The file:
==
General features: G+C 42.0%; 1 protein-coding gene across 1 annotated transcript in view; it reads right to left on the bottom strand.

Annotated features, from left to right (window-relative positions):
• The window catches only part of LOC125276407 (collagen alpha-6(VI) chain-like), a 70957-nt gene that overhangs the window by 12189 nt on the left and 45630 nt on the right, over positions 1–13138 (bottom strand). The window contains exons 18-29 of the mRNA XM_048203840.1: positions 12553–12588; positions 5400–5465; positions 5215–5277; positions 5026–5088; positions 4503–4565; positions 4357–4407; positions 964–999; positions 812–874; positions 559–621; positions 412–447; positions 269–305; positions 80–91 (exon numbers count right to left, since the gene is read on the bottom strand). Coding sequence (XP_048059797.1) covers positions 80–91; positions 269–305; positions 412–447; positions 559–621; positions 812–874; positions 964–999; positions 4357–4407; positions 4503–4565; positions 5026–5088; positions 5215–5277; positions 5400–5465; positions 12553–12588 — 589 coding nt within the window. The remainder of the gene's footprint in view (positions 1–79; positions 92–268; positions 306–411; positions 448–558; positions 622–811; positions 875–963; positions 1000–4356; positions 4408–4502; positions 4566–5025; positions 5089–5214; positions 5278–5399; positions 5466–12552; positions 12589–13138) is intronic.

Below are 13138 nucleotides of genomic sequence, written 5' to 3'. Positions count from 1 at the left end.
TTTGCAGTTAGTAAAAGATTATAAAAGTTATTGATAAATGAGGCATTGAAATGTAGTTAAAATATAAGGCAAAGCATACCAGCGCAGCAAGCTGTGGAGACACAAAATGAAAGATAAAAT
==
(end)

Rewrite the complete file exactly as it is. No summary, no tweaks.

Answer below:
General features: G+C 42.0%; 1 protein-coding gene across 1 annotated transcript in view; it reads right to left on the bottom strand.

Annotated features, from left to right (window-relative positions):
• The window catches only part of LOC125276407 (collagen alpha-6(VI) chain-like), a 70957-nt gene that overhangs the window by 12189 nt on the left and 45630 nt on the right, over positions 1–13138 (bottom strand). The window contains exons 18-29 of the mRNA XM_048203840.1: positions 12553–12588; positions 5400–5465; positions 5215–5277; positions 5026–5088; positions 4503–4565; positions 4357–4407; positions 964–999; positions 812–874; positions 559–621; positions 412–447; positions 269–305; positions 80–91 (exon numbers count right to left, since the gene is read on the bottom strand). Coding sequence (XP_048059797.1) covers positions 80–91; positions 269–305; positions 412–447; positions 559–621; positions 812–874; positions 964–999; positions 4357–4407; positions 4503–4565; positions 5026–5088; positions 5215–5277; positions 5400–5465; positions 12553–12588 — 589 coding nt within the window. The remainder of the gene's footprint in view (positions 1–79; positions 92–268; positions 306–411; positions 448–558; positions 622–811; positions 875–963; positions 1000–4356; positions 4408–4502; positions 4566–5025; positions 5089–5214; positions 5278–5399; positions 5466–12552; positions 12589–13138) is intronic.

Below are 13138 nucleotides of genomic sequence, written 5' to 3'. Positions count from 1 at the left end.
TTTGCAGTTAGTAAAAGATTATAAAAGTTATTGATAAATGAGGCATTGAAATGTAGTTAAAATATAAGGCAAAGCATACCAGCGCAGCAAGCTGTGGAGACACAAAATGAAAGATAAAAT